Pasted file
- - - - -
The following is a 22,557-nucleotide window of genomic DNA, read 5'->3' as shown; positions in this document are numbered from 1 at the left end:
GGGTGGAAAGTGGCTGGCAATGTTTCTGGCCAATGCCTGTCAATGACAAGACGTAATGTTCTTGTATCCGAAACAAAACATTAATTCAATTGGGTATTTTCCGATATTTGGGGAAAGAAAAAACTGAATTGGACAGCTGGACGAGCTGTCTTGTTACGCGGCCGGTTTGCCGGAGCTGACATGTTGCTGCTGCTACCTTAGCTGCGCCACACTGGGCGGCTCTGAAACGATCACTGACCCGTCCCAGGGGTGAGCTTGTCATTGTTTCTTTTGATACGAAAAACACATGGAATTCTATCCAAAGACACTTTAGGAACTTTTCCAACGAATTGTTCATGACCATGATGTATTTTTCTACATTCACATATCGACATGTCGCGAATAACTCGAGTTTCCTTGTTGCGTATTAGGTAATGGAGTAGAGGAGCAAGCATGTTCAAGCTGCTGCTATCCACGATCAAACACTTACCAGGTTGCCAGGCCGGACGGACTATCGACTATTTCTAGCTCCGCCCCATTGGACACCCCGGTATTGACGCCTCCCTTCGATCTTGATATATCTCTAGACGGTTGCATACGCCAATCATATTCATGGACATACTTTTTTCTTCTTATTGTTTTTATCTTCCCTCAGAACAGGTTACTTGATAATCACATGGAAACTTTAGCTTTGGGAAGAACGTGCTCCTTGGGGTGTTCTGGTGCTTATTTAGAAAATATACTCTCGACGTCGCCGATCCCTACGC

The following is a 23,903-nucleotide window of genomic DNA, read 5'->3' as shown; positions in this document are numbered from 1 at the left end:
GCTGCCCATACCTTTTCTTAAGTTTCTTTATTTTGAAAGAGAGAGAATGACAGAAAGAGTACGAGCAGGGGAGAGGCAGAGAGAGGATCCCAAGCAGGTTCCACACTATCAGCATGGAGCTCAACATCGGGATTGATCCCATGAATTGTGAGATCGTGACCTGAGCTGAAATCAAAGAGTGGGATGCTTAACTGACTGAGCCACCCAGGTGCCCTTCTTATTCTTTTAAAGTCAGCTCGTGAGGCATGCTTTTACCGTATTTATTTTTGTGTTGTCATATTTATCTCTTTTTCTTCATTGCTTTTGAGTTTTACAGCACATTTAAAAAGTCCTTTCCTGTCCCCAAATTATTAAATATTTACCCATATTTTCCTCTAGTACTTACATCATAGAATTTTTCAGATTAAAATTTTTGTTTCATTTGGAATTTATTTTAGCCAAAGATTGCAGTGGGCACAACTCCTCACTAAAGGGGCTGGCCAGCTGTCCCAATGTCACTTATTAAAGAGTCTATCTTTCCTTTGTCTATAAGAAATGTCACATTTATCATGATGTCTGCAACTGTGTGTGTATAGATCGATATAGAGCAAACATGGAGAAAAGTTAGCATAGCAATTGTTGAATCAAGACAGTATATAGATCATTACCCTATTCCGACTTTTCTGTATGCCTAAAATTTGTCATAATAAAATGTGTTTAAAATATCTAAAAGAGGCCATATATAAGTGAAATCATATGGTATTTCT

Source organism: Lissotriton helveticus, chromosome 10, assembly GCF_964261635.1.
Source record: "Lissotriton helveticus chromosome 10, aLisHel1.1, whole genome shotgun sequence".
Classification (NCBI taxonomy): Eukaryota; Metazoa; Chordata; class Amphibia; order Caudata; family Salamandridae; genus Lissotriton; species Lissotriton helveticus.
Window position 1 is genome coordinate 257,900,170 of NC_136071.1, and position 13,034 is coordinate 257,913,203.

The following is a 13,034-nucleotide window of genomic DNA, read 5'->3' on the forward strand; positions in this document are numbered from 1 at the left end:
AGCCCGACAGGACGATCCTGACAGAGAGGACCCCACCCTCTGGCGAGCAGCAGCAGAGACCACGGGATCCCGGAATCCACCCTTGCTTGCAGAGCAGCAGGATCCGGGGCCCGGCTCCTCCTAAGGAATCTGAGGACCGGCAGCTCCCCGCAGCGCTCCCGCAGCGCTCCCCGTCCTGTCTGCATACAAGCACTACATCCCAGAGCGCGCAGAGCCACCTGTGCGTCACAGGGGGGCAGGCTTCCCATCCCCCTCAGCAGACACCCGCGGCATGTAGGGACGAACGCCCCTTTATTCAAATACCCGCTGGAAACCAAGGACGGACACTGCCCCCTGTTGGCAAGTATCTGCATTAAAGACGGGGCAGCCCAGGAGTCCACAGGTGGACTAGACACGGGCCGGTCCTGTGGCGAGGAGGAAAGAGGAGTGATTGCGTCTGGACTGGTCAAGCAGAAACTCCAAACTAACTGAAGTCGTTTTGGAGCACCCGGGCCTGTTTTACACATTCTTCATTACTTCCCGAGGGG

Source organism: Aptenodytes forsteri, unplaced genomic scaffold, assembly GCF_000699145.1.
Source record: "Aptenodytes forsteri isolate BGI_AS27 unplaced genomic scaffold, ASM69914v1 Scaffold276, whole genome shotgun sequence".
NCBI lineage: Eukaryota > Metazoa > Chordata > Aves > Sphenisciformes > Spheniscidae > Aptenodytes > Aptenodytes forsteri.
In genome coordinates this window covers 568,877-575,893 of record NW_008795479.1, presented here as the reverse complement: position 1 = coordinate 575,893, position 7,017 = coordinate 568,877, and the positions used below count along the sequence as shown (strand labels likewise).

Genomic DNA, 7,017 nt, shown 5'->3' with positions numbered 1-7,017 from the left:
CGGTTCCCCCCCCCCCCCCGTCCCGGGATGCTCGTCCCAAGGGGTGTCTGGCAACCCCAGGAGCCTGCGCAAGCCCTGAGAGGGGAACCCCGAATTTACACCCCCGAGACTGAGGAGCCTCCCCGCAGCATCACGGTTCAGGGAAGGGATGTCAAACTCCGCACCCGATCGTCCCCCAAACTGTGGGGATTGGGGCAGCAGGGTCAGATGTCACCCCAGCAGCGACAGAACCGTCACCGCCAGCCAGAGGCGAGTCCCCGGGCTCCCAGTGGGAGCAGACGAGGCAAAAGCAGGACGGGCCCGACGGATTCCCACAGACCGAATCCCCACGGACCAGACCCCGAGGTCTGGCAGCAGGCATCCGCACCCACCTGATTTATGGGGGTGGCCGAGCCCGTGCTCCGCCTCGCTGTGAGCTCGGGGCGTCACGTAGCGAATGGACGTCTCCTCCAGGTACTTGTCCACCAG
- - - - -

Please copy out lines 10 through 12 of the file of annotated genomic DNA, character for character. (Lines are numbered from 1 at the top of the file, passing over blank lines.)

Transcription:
AGCCCGACAGGACGATCCTGACAGAGAGGACCCCACCCTCTGGCGAGCAGCAGCAGAGACCACGGGATCCCGGAATCCACCCTTGCTTGCAGAGCAGCAGGATCCGGGGCCCGGCTCCTCCTAAGGAATCTGAGGACCGGCAGCTCCCCGCAGCGCTCCCGCAGCGCTCCCCGTCCTGTCTGCATACAAGCACTACATCCCAGAGCGCGCAGAGCCACCTGTGCGTCACAGGGGGGCAGGCTTCCCATCCCCCTCAGCAGACACCCGCGGCATGTAGGGACGAACGCCCCTTTATTCAAATACCCGCTGGAAACCAAGGACGGACACTGCCCCCTGTTGGCAAGTATCTGCATTAAAGACGGGGCAGCCCAGGAGTCCACAGGTGGACTAGACACGGGCCGGTCCTGTGGCGAGGAGGAAAGAGGAGTGATTGCGTCTGGACTGGTCAAGCAGAAACTCCAAACTAACTGAAGTCGTTTTGGAGCACCCGGGCCTGTTTTACACATTCTTCATTACTTCCCGAGGGG

Source organism: Aptenodytes forsteri, unplaced genomic scaffold, assembly GCF_000699145.1.
Source record: "Aptenodytes forsteri isolate BGI_AS27 unplaced genomic scaffold, ASM69914v1 Scaffold276, whole genome shotgun sequence".